Monday, July 18, 2005

freaky sunday

Last night I had one of those moments when you realize that, despite all your best efforts, you are turning into your parents.

I told S that he should be happy to be a kid. "You don't know how good you've got it," I told him.

I uttered those exact words.

And you know who uttered them before me? Of course you do. My parents to me, my grandparents to my parents, I'm sure my great-grandparents to my grandparents (though in Russian and I don't know how to translate the phrase, but if I did, I would) and so on and so on.

I've joined the ranks of grown-ups who just don't understand anything.

We were celebrating my step-dad's birthday and during pie and ice cream, S declared that he didn't want to go to school because it was just too boring. So B told him he'd gladly trade places with him and he could show up at the architecture firm and B would go to preschool. Their conversation was priceless and couldn't have been better if planned. I wished I'd had a tape recorder, but I may try to get them redo it (though I know it could never be as good). Anyway, S was telling us what his day looked like...

First you have free playtime, then you have to go to circle time where you have to sit still and listen, but then you can sing songs sometimes, but you can't talk whenever you want to or you have to leave the circle. Then you get snack and some outside playtime, which is the best, but you can't take the balls away from the girls or you have to go see the principal (I didn't know the preschool actually had a principal, but I'm thinking that this part was made up after reading the Junie B. Jones books).

Then you come in and have lunch, "and you can't say anything bad about it no matter how gross it is," said S, "because Marianne worked really hard to make it." (I've tried telling him the same thing about the dinners we have at home, but S always gives me an incredulous look like what I've just placed before him just could not have taken that much work.)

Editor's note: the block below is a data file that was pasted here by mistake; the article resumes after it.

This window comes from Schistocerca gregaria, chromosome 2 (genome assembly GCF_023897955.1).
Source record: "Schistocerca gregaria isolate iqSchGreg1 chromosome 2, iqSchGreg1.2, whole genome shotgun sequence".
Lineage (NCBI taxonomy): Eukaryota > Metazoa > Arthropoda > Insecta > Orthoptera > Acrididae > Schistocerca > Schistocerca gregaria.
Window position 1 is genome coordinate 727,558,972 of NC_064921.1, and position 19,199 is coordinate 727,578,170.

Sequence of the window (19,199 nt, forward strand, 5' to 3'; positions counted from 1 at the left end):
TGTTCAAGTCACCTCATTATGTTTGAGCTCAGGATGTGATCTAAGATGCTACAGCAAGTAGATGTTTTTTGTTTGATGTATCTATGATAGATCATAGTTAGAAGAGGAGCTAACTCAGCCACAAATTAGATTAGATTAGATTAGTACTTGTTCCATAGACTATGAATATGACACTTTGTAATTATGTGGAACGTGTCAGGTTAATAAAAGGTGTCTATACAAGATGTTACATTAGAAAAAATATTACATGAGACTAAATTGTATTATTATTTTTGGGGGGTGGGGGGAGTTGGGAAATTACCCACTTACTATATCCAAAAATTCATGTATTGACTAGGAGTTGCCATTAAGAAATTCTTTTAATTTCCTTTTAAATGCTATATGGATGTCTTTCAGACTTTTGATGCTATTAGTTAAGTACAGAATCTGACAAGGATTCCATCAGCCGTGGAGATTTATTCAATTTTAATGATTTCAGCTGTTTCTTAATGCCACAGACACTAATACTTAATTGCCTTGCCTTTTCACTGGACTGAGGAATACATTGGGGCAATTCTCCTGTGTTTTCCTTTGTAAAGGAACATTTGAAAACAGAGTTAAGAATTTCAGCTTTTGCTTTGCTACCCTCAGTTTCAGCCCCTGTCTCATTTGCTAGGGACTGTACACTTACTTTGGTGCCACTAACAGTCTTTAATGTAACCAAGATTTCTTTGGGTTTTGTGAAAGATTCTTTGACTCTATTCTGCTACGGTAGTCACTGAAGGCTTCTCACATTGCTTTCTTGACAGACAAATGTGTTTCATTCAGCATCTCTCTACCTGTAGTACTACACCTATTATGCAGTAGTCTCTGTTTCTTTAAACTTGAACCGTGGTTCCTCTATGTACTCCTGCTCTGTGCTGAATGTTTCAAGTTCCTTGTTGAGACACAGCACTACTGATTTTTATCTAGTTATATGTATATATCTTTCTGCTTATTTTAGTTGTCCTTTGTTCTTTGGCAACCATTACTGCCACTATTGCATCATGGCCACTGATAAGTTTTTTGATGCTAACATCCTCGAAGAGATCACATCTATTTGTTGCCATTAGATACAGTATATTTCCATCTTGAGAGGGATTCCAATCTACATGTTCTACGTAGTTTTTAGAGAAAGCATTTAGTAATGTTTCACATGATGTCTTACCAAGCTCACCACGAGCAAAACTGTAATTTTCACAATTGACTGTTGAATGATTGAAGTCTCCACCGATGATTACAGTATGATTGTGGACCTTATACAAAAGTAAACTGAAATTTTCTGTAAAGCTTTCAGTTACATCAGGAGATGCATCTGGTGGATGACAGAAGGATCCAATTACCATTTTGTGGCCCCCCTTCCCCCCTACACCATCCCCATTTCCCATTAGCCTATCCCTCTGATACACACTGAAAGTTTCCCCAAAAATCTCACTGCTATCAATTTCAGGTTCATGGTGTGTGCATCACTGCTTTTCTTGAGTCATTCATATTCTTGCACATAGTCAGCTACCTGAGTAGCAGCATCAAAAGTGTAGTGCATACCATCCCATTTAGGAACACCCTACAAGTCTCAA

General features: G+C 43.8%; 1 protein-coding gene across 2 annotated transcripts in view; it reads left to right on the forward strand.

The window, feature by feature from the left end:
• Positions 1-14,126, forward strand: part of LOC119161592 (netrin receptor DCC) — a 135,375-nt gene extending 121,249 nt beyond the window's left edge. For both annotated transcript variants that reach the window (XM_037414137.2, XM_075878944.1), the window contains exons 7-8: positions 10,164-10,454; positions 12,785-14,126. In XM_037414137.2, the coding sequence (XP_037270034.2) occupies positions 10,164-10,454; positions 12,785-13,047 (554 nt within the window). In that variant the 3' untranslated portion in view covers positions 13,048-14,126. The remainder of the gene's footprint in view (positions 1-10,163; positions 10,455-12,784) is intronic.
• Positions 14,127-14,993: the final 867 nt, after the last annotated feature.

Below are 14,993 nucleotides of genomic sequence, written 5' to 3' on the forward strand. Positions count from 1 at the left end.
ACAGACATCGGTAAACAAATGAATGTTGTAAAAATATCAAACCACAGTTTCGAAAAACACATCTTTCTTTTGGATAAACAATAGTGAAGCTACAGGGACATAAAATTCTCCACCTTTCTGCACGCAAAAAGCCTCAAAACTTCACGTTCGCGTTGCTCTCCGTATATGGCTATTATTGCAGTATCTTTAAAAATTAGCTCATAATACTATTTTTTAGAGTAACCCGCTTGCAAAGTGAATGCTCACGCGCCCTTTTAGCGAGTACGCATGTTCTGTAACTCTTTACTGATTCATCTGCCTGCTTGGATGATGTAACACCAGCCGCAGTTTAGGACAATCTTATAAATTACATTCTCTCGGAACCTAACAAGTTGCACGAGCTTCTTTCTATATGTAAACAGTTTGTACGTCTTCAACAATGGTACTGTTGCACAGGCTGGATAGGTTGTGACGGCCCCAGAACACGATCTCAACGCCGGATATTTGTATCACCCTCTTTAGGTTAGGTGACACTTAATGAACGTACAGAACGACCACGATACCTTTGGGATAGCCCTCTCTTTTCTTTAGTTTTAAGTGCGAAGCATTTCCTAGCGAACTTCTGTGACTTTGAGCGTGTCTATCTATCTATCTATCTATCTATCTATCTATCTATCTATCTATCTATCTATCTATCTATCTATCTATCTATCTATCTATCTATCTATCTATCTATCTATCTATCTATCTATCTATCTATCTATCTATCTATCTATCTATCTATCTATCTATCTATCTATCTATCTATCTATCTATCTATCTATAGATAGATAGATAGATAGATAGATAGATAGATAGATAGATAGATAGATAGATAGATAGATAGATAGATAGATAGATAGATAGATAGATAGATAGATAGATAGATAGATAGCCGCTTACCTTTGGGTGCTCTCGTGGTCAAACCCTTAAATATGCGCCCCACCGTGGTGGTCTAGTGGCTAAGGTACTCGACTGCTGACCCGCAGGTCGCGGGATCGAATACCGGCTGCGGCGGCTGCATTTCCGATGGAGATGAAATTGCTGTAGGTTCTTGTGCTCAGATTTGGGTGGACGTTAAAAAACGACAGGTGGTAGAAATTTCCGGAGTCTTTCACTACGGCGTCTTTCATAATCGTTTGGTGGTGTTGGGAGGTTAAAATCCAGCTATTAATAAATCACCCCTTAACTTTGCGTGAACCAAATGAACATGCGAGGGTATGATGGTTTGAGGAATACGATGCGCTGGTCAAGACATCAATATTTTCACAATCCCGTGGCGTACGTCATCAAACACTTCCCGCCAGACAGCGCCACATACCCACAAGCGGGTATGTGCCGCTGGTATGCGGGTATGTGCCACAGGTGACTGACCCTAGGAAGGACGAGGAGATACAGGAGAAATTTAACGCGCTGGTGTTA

Then you have naptime, and you have to hold really still and pretend you're sleeping, but because you're five, you're just too big to nap. And then you wake up and have art, more playtime, more outside time and then you finally, finally get to go home.

Sounds rough. Especially that nap part. So then I said those words. S looked at me like I was crazy (especially since he's pretty sure that I spend my day at work eating tater tots and Cheetos and drinking chocolate milk while playing computer games, which is how he spent the day when he came to work with me last month). B looked shocked, as if he'd seen that I'd gone beyond a certain unsaveable grown-up point. And my mother smirked. I'd joined the ranks.

The next thing you know, I'll be drinking pink wine with ice cubes in it.

(To J, this is what you've got coming to you!)

Monday, July 11, 2005

what success looks like...

Yesterday S dunked his head in the water 7 times! This is big. This is huge and monumental.
Because S hates getting water in his eyes.
In the shower or bath, washing his hair is a chore that includes regular towel dabs to his eyes in order to get through rinses. And not only does he need those dabs, they're accompanies by piercing shrieks and screams.
"I've got water in my eyes! You did it to me again, Mommy!"
or just simply...